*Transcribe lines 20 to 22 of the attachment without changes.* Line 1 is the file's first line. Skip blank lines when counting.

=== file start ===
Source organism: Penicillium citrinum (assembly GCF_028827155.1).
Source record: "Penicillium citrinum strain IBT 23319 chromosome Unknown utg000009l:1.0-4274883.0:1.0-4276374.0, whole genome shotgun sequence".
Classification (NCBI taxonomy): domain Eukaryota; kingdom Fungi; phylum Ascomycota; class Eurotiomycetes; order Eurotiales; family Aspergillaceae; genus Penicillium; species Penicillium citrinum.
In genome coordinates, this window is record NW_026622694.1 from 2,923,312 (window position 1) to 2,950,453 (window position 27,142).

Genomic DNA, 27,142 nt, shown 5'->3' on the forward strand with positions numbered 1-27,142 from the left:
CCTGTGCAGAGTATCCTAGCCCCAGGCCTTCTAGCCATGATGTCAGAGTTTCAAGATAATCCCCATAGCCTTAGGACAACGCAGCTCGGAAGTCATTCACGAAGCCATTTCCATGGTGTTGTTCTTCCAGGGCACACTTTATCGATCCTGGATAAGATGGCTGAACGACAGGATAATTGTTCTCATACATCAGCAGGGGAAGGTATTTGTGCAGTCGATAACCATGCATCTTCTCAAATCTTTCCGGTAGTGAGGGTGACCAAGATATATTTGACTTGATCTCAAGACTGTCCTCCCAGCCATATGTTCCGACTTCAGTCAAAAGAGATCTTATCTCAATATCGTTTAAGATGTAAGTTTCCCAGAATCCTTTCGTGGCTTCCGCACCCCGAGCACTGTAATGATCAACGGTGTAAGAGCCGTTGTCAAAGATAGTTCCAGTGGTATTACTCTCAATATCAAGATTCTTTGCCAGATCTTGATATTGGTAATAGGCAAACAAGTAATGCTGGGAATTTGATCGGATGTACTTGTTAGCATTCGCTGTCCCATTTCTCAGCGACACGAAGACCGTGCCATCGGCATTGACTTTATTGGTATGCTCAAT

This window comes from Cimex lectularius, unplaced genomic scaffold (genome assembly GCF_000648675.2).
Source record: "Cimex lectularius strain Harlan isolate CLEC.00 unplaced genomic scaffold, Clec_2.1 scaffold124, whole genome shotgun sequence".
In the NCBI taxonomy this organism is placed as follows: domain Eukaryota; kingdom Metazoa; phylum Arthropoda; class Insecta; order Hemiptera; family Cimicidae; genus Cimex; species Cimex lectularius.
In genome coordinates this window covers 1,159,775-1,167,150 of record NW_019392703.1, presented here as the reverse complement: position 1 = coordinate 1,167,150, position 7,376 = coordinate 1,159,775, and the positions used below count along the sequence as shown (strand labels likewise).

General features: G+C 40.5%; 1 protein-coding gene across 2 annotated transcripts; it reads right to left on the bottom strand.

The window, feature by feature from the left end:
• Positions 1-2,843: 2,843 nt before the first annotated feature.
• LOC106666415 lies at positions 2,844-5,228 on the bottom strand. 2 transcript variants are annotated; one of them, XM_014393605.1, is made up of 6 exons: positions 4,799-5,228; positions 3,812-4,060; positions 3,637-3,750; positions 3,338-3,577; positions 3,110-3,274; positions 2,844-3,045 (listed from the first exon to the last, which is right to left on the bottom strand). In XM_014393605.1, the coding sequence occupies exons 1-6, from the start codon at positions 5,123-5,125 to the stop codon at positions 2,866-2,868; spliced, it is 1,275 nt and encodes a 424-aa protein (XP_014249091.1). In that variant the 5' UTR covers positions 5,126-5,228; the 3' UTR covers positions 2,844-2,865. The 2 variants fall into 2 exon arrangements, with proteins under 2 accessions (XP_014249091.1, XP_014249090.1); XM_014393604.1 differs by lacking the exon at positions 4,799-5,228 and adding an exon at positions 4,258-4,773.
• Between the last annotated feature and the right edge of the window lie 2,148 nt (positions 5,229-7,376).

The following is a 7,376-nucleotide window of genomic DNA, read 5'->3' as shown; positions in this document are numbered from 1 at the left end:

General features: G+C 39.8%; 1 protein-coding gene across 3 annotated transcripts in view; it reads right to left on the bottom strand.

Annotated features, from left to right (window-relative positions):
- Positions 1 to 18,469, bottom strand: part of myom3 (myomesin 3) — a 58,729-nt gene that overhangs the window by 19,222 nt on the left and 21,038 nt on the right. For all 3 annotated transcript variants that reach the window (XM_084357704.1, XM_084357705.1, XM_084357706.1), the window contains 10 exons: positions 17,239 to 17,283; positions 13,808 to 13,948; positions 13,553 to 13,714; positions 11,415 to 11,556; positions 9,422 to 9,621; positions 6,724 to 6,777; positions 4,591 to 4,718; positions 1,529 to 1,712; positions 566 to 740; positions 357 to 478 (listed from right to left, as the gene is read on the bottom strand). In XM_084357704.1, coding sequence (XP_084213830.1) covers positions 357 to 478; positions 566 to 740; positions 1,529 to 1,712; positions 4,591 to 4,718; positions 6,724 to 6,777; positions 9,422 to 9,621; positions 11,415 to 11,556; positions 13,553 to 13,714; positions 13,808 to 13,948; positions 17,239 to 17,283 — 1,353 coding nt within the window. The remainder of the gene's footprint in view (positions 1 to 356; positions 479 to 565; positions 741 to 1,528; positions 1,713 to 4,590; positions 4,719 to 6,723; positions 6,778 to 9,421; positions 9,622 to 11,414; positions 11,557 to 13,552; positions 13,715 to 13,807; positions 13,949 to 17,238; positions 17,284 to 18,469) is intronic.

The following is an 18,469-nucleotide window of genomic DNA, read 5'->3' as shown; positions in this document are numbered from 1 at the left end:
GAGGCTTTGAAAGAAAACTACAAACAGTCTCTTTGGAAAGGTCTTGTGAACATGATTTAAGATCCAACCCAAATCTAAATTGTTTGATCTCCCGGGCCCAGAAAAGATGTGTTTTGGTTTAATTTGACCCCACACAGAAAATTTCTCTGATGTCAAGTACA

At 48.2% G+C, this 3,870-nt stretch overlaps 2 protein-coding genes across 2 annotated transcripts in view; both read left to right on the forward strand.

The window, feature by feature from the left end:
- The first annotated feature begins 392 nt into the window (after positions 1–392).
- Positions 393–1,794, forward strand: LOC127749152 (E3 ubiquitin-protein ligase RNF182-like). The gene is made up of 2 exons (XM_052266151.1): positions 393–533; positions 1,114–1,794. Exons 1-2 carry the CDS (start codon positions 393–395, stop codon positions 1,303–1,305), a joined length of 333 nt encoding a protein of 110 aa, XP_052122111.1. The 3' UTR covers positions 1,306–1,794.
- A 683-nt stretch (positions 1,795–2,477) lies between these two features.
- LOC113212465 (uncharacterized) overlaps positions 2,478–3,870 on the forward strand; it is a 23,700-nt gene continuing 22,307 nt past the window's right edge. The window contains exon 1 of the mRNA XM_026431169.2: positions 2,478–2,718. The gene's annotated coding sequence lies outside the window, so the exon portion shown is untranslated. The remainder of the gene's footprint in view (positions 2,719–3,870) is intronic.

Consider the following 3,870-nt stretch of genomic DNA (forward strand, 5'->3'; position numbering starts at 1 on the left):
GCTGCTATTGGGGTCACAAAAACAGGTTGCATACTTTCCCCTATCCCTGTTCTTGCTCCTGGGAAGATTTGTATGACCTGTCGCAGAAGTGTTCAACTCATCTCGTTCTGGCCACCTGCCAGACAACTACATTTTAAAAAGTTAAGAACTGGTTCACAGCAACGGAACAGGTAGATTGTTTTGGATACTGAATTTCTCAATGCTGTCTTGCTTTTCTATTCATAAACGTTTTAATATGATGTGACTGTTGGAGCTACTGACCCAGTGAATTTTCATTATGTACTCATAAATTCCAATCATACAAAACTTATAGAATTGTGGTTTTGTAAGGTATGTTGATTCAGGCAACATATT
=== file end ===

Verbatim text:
The following is an 18,469-nucleotide window of genomic DNA, read 5'->3' as shown; positions in this document are numbered from 1 at the left end:
GAGGCTTTGAAAGAAAACTACAAACAGTCTCTTTGGAAAGGTCTTGTGAACATGATTTAAGATCCAACCCAAATCTAAATTGTTTGATCTCCCGGGCCCAGAAAAGATGTGTTTTGGTTTAATTTGACCCCACACAGAAAATTTCTCTGATGTCAAGTACA

At 48.2% G+C, this 3,870-nt stretch overlaps 2 protein-coding genes across 2 annotated transcripts in view; both read left to right on the forward strand.